Nellie McClung was one of the most important leaders in Canada's first wave of feminism and social reform. In 1921, she was elected to the Legislative Assembly of Alberta and, in 1927, joined Emily Murphy, Irene Parlby, Louise Mckinney and Henrietta Edwards in their fight to have women declared "persons" under the law. She died in 1951 in Victoria, British Columbia.
The Stream Runs Fast
Following the reissue in 2005 of Nellie McClungâ€™s classic autobiography, Clearing in the West, comes the highly anticipated second volume, The Stream Runs Fast.
Covering McClungâ€™s later life from 1896 to 1945, The Stream Runs Fast chronicles her life during some of the most important events in Canadian history, including the First and Second World Wars and The Great Depression. It also contains her personal account of the Famous Five case in 1927, in which she sought, along with four other female activists, the right for women to be recognized as "person" under the law. This law, which allowed women to be elected to the Senate, was a major step toward the entrance of women into Canadian politics.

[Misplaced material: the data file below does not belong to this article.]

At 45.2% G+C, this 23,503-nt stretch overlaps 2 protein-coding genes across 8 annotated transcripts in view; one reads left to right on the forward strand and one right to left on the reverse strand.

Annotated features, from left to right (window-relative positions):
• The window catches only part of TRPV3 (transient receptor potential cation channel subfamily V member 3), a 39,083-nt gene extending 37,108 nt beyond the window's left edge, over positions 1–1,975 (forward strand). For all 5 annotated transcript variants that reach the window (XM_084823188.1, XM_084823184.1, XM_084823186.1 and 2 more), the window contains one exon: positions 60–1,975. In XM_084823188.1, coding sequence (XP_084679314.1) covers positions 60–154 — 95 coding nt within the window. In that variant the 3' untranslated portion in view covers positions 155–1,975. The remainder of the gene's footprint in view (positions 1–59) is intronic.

As one of Canadaâ€™s first female political and social activists, this account of the second half of McClungâ€™s life also documents her thoughts, feelings and contributions on behalf of women, immigrants, children and the poor. In addition The Stream Runs Fast is a record of McClungâ€™s personal life throughout these years, providing a vivid and intimate portrait of life in early twentieth-century Canada.
...Nellie McClung, prairie reformer, suffragette, parliamentarian, author, newspaperwoman, and Canada's leading pioneer feminist, kept right on fighting for women's rights with the cherry battlecry: "Never retract, never explain, never apoligize--get the right thing done and let them howl."